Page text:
Luis Guillermo is the president of the José Alvear Restrepo Lawyer’s Collective (CAJAR), which works for the defence and promotion of human rights in Colombia as a prerequisite for a just, equitable and inclusive society. For more than 30 years, the work of CAJAR’s lawyers has resulted in landmark decisions that have improved access to justice for many victims of the country’s long-running conflict.
They have faced many serious threats for this work, including being linked to insurgent organisations by government officials, and being publically identified as “military targets” by death squads. PBI has accompanied the collective since 1995. Here, Luis Guillermo talks to PBI UK about the Colombian peace process, business and human rights, and the struggles and rewards of life as a human rights defender.
On the role of lawyers such as himself and other human rights defenders in the current Colombian peace process:
“As human rights defenders, we have always worked for a negotiated political end to the internal armed conflict. Through CAJAR, we’ve provided legal advice for the demobilisation of various guerrilla groups – the M-19, the EPL (Popular Liberation Army), the PRT (Workers’ Revolutionary Party of Colombia), the Quintín Lame and the CRS (Current of Socialist Renewal). In the current scenario of negotiations with the FARC (Revolutionary Armed Forces of Colombia), we realised that the proposed agreement didn’t speak about justice.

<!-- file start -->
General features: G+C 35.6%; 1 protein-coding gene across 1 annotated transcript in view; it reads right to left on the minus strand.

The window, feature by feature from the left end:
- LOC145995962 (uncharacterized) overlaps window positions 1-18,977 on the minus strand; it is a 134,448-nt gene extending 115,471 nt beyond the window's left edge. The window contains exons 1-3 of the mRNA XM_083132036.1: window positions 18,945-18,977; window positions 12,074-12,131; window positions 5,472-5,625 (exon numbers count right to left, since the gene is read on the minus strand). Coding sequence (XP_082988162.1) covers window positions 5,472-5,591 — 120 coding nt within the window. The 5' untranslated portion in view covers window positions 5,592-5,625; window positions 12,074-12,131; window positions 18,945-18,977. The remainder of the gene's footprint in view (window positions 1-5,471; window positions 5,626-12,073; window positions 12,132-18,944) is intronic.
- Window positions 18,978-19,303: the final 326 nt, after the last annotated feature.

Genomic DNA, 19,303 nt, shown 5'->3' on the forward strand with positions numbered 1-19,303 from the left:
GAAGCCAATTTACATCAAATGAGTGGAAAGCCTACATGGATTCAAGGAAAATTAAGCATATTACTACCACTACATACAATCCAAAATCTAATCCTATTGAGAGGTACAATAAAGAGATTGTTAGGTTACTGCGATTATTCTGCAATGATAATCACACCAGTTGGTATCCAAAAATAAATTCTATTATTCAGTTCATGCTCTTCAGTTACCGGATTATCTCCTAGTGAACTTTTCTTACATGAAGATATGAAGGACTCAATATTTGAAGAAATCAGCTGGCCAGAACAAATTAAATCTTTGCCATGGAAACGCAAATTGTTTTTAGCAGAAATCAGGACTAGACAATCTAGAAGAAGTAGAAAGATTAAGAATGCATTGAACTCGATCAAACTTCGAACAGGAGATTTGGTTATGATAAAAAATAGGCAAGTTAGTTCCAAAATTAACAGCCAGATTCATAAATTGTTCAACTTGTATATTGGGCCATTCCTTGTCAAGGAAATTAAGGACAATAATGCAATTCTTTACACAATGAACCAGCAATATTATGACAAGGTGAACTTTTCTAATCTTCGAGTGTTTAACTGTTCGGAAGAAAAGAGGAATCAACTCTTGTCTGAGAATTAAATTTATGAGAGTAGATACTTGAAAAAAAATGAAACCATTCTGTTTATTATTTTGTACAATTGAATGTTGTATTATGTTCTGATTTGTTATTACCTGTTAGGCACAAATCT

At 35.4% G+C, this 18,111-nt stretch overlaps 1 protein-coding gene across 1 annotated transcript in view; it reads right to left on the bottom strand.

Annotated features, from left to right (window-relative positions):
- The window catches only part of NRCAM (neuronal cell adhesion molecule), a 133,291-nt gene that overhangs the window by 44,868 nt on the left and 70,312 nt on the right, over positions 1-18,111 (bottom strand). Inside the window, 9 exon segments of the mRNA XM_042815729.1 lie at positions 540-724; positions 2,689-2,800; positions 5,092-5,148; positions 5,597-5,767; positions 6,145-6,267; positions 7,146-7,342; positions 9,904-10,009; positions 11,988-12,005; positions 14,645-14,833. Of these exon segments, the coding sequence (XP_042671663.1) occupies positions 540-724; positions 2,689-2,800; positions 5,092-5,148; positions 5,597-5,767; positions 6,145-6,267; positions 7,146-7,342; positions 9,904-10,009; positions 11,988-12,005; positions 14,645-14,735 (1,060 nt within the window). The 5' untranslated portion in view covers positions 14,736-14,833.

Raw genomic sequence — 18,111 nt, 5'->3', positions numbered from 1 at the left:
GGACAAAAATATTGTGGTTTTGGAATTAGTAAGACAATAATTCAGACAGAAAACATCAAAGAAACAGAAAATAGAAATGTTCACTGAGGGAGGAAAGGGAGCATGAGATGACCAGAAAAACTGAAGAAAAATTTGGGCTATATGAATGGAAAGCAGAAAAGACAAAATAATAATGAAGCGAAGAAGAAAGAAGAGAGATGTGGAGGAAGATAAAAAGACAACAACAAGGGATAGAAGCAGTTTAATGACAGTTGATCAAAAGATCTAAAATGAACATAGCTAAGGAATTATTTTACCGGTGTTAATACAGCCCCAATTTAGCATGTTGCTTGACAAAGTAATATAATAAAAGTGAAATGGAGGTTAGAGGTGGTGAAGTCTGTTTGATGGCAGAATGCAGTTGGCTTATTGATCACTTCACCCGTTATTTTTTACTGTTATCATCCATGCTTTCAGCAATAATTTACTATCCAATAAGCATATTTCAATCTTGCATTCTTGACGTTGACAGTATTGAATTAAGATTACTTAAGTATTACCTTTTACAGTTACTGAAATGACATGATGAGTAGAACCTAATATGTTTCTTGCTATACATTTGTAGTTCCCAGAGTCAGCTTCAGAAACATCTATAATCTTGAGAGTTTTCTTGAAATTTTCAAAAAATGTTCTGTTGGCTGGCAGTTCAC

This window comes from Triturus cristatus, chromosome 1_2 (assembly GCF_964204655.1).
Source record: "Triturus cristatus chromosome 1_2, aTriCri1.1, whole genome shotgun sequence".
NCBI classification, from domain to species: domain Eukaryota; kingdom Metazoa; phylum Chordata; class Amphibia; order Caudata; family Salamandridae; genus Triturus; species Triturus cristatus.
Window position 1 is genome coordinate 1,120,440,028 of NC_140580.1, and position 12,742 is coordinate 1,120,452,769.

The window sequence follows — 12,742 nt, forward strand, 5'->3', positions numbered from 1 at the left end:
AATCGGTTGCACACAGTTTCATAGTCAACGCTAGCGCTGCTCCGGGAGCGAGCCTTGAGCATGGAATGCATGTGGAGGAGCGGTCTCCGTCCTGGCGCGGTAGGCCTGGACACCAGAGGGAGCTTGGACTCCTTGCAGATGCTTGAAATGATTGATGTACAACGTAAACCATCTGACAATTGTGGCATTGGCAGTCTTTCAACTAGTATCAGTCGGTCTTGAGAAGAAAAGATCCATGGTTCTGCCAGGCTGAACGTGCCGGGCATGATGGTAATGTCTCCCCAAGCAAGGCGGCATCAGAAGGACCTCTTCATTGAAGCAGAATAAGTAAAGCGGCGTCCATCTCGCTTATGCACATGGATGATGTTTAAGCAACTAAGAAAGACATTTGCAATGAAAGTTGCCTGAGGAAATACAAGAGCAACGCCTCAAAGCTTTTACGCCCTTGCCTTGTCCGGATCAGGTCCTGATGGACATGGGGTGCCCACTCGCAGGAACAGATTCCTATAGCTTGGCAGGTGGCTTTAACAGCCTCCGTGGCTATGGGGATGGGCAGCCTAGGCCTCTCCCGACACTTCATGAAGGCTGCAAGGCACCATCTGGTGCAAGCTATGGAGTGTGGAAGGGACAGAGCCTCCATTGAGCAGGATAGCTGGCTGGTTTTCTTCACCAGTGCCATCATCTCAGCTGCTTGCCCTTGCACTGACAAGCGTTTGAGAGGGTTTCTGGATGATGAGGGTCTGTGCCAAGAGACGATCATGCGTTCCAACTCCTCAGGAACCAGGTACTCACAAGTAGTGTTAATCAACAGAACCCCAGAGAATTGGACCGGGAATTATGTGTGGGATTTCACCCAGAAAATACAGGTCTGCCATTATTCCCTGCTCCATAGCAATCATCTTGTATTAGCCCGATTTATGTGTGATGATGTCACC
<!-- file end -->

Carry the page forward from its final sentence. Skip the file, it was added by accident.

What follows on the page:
We made a proposal for a Special Peace Tribunal, which we presented to the FARC and the government. Now the government wants a justice deal exclusively for the FARC, to which the FARC says that this isn’t a process for our submission to the Colombian state, it’s a process of negotiation for peace. Any deal that’s agreed has to implicate all of the armed actors, including agents of the state.
Human rights defenders also demanded, together with victims’ organisations, spaces for participation in the negotiations. A series of regional forums and one national one were set up to gather proposals regarding the victims’ rights and present them to Havana [where negotiations are taking place]. That’s how the government and the FARC agreed to take five victims’ delegations, each of twelve people, to Havana, so that they could present their experiences and their proposals around the issue of victims’ rights to the negotiating table.
That was really fruitful, because what is being agreed in Havana regarding recognition of the victims’ rights to truth, to justice, to reparation and guarantees of non-repetition hasn’t been agreed in any other peace process in the world. But this good example is going to depend on the victims’ access to justice being guaranteed. And we human rights defenders have a lot of responsibility in that. We have to accompany the victims’ organisations in the claiming of their rights, helping them strengthen their organisational processes, and advising which information they are going to submit to the Truth Commission. That, in general, is what we’re doing in relation to the peace process.”
On the challenges faced by the peace process:
“Firstly, the politics of Uribismo, and the enemies to the peace process that remain within the state. The followers of Alvaro Uribe have put up a stubborn opposition to the peace process. Uribe continues to be a very popular politician in Colombia, more popular than the president. He appears in the media all the time, so he does a lot of damage to the peace process. Also there are the armed forces, who are accustomed to receiving many privileges due to the war’s existence. It gives them a lot of economic power, a lot of power within the state and over society, which is going to lessen if there is peace. So the determination in the right-wing of the armed forces is to do everything possible to sabotage the peace process. Those are the big difficulties outside the negotiating table.